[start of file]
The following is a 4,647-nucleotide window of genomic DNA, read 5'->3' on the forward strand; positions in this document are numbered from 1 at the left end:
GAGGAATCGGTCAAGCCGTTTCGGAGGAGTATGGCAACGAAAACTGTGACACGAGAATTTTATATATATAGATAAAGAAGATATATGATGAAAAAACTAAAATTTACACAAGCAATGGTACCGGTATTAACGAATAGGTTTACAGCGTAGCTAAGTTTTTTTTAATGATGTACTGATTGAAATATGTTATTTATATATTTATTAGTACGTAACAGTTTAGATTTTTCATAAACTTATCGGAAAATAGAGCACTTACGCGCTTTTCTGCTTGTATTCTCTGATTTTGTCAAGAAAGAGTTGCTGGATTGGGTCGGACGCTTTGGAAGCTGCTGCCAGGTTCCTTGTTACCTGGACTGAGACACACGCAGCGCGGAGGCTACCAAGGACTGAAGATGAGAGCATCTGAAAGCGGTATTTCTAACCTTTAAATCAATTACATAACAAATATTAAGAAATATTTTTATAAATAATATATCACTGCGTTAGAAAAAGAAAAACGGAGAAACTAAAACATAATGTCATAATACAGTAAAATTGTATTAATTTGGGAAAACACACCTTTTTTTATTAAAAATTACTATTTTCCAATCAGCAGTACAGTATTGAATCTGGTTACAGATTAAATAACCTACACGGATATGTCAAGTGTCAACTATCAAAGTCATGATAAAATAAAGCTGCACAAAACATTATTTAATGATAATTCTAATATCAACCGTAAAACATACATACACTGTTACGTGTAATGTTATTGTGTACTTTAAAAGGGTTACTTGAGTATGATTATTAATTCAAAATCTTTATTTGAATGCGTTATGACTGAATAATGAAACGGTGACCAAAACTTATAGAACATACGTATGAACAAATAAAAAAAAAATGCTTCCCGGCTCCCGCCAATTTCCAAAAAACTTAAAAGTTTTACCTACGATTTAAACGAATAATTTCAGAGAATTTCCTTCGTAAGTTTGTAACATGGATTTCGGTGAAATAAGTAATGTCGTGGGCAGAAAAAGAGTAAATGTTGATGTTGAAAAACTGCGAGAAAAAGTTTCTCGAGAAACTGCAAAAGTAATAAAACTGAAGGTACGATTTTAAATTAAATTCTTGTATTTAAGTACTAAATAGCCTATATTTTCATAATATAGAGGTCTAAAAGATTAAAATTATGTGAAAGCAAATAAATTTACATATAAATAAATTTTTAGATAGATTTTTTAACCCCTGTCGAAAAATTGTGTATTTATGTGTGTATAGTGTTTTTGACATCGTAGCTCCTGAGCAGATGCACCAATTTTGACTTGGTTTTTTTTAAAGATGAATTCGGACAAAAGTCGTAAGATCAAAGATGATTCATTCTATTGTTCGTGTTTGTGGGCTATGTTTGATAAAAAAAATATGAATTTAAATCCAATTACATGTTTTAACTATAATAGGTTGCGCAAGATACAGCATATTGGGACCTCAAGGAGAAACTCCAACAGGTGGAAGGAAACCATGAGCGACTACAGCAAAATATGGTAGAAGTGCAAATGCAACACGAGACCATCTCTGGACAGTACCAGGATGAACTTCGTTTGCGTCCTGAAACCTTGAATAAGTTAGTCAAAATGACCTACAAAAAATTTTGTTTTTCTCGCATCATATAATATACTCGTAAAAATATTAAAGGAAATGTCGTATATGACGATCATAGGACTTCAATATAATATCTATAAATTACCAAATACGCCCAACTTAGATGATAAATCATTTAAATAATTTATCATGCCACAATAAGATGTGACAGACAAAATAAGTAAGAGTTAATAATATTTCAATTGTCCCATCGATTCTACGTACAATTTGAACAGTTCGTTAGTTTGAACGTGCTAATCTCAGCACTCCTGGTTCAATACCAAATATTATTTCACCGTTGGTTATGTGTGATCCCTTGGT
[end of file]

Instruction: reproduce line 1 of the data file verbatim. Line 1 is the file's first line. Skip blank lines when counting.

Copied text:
The following is a 4,647-nucleotide window of genomic DNA, read 5'->3' on the forward strand; positions in this document are numbered from 1 at the left end: